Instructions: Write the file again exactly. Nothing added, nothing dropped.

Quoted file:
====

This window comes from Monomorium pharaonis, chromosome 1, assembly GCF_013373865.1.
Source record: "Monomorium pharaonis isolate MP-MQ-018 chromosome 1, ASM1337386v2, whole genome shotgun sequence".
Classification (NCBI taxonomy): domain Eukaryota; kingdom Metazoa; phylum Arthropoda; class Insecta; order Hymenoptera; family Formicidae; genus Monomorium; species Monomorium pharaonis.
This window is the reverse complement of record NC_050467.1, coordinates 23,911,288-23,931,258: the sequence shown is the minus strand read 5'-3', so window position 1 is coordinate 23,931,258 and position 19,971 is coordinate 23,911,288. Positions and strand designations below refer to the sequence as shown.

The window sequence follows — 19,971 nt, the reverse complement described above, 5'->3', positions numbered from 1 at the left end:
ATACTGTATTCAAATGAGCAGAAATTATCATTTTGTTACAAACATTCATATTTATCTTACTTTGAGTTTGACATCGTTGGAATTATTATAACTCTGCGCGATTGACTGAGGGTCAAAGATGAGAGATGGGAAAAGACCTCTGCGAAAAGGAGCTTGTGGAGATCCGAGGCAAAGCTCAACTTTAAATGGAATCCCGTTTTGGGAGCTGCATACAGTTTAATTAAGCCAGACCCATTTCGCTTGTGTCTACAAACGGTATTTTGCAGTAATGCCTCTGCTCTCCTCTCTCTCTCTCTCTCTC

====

This window comes from Monomorium pharaonis, chromosome 1, assembly GCF_013373865.1.
Source record: "Monomorium pharaonis isolate MP-MQ-018 chromosome 1, ASM1337386v2, whole genome shotgun sequence".
Classification (NCBI taxonomy): domain Eukaryota; kingdom Metazoa; phylum Arthropoda; class Insecta; order Hymenoptera; family Formicidae; genus Monomorium; species Monomorium pharaonis.
This window is the reverse complement of record NC_050467.1, coordinates 23,911,288-23,931,258: the sequence shown is the minus strand read 5'-3', so window position 1 is coordinate 23,931,258 and position 19,971 is coordinate 23,911,288. Positions and strand designations below refer to the sequence as shown.

The window sequence follows — 19,971 nt, the reverse complement described above, 5'->3', positions numbered from 1 at the left end:
ATACTGTATTCAAATGAGCAGAAATTATCATTTTGTTACAAACATTCATATTTATCTTACTTTGAGTTTGACATCGTTGGAATTATTATAACTCTGCGCGATTGACTGAGGGTCAAAGATGAGAGATGGGAAAAGACCTCTGCGAAAAGGAGCTTGTGGAGATCCGAGGCAAAGCTCAACTTTAAATGGAATCCCGTTTTGGGAGCTGCATACAGTTTAATTAAGCCAGACCCATTTCGCTTGTGTCTACAAACGGTATTTTGCAGTAATGCCTCTGCTCTCCTCTCTCTCTCTCTCTCTC